Teachers’ group slams ‘age-old’ school woes

Teachers’ group slams ‘age-old’ school woes

SCHOOL NEEDS A stall keeper sells school bags and other supplies at Commonwealth Market in Quezon City. Education authorities expect a smooth opening of classes all over the country on Monday despite criticisms of severe classroom and teacher shortages on the ground by the Alliance of Concerned Teachers. —GRIG C. MONTEGRANDE

MANILA, Philippines — As the Department of Education (DepEd) projected confidence on Monday in its preparedness for the opening of the school year on June 3, a teachers’ group assailed what it called “severe shortages” that would force the holding of some classes in erstwhile comfort rooms.

In a statement, the Alliance of Concerned Teachers (ACT) said it had received nationwide reports of “age-old problems,” including in the Central Visayas and Davao regions, where teachers reported of classes that would be held under trees, on staircases and even in onetime comfort rooms.


“In Caraga region, every year level has a one-day holiday every week due to insufficient spaces to hold classes,” said Raymond Basilio, ACT secretary general, of Agusan National High School in Butuan City.

The negotiating body for public school teachers, ACT also monitored classes in areas of the Eastern Visayas Region ravaged by Supertyphoon “Yolanda” (international name: Haiyan) that were still being held in unfinished, plywood rooms beset by “unbearable” heat and leaking roofs.


“This is the appalling reality at the school level,” Basilio said. “Their environment is not at all conducive to learning and to productivity.”

Oplan Balik Eskwela

During the launch of the interagency “Oplan Balik Eskwela” (OBE) on Monday, officials said current facilities were prepared to handle this year’s 27.8 million students. There were, however, 66,050 additional classrooms still expected to be turned over before the end of 2019.

The funding for some of these rooms was from as far back as 2014, said Undersecretary for Finance Annalyn Sevilla. The DepEd had “found ways to intervene and mitigate” the effects of not having these rooms in the meantime, she added.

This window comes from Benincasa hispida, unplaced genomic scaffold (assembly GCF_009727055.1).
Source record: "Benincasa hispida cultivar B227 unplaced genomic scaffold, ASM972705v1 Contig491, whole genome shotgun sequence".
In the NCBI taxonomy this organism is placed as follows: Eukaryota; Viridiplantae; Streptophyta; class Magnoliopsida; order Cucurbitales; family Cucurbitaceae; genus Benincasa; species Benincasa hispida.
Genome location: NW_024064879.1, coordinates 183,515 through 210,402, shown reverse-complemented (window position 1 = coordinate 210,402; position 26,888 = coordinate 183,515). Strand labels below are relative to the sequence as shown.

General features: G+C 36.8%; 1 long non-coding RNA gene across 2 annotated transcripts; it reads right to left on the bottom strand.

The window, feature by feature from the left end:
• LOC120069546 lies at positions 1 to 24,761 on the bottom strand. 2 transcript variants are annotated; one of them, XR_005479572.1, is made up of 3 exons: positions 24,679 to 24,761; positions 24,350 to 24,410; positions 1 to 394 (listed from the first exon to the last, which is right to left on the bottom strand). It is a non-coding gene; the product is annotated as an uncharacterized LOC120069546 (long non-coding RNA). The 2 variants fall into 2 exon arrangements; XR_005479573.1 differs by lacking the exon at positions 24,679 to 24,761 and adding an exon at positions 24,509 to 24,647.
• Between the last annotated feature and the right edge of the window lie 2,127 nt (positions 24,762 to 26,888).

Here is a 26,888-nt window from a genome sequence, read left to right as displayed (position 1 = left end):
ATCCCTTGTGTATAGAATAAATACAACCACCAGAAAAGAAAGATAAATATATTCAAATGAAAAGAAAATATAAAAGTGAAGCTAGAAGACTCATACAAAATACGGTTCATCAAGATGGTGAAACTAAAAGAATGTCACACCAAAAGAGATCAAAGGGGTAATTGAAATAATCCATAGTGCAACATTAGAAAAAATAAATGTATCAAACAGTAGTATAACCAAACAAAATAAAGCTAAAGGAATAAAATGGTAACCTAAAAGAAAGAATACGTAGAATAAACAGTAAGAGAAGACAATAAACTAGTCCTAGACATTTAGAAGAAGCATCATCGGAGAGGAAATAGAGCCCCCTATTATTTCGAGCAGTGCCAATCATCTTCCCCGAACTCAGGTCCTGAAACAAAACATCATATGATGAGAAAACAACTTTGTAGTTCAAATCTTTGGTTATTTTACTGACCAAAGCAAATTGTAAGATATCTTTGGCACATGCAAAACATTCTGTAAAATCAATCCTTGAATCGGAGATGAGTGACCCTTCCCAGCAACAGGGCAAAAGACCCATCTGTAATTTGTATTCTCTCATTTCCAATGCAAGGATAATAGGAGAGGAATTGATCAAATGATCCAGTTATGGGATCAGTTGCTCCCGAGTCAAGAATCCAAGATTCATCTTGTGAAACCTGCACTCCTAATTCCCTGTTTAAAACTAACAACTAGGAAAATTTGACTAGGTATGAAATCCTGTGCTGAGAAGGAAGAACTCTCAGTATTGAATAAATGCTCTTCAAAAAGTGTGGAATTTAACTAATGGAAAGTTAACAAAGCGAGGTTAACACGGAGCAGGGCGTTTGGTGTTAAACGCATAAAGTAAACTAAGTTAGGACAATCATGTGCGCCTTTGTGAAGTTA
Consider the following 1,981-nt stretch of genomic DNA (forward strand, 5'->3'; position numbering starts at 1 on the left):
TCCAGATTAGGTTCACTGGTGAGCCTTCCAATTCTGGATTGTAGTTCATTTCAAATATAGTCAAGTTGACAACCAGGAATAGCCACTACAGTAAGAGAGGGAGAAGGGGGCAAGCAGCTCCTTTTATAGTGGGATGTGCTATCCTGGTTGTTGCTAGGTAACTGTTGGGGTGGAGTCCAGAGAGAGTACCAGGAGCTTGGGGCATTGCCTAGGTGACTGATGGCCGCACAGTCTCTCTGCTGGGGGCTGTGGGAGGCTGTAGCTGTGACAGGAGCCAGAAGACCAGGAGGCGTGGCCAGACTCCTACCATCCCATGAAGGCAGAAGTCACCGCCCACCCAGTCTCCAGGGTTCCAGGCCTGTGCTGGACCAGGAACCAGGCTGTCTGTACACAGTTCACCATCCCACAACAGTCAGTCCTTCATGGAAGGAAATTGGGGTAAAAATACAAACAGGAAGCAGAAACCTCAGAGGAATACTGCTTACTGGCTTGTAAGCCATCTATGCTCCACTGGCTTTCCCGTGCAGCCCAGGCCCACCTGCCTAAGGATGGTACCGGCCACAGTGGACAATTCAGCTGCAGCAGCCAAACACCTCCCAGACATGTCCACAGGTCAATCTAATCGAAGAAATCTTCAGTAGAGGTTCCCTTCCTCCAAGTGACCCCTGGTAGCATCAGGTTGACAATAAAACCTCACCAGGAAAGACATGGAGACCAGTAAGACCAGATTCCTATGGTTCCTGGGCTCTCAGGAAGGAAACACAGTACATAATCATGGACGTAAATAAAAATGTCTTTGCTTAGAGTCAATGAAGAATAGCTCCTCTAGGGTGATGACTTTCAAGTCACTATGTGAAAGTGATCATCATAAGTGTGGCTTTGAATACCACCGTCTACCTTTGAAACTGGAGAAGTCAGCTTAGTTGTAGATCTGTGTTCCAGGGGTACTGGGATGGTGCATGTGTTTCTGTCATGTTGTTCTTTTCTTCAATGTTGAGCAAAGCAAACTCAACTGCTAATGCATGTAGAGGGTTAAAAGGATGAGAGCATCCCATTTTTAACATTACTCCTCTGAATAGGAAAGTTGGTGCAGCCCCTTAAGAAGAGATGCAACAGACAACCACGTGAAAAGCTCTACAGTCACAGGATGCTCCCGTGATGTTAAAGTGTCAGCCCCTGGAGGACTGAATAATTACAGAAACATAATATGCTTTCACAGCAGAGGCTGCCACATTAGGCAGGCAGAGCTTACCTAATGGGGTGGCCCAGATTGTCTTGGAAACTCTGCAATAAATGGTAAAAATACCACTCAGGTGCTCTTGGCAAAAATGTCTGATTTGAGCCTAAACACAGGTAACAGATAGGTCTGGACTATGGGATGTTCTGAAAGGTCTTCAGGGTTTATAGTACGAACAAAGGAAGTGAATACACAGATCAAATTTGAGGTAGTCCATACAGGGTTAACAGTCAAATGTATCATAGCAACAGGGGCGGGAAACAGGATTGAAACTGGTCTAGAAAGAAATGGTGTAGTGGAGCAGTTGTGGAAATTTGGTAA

The Department of Public Works and Highways said 62 percent of funded classrooms had already been completed.

The record number of students—almost 3 percent higher than the 27 million in 2018—reflected a surge of enrollees nearly across the board, from elementary to junior and senior high school. Only kindergarten enrollees decreased, based on initial data, by 79,683 students.

Junior high enrollees


According to DepEd projections, the biggest increase of all basic education levels was in junior high school, or Grades 7 to 10, which will see 206,428 new students this year.

Sevilla also said there would be 33,000 teaching positions to be filled over the coming school year—23,000 currently vacant positions and 10,000 new positions that were approved by the Department of Budget and Management.

Undersecretary for Planning Jesus Mateo said he anticipated the positions, the majority of which were in the Bangsamoro Autonomous Region in Muslim Mindanao, would fill up quickly.

The Professional Regulation Commission announced this week that 41,930 examinees had passed the March 2019 Licensure Exam for Teachers, providing DepEd a potentially large pool of applicants.

Interagency task force

The OBE Interagency Task Force charged with ensuring a smooth opening on Monday is composed of 13 public and private agencies, including the Philippine National Police, Department of Trade and Industry (DTI) and Philippine Atmospheric, Geophysical and Astronomical Services Administration (Pagasa).

“The idea here is that education is not just the responsibility of the DepEd,” said Education Secretary Leonor Briones. “All of our government agencies, including the private sector, are helping one another to prepare.”

The PNP said it would deploy 150,000 personnel nationwide and 6,000 in Metro Manila alone to “prevent and suppress the occurrence of criminal and terroristic incidents.” The DTI meanwhile has conducted weekly monitoring of the prices of school supplies.

Pagasa said it would keep parents and students updated over the next week about possible storms, the majority of which are typically concentrated in Luzon and the Visayas during June.

A Public Assistance Command Center was also established at the DepEd headquarters in Pasig City, where staff will be situated until June 7 to address any queries or concerns from the public.

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TAGS: ACT, Alliance of Concerned Teachers, classroom shortages, DepEd, Oplan Balik Eskwela, Raymond Basilio, SY 2019-20
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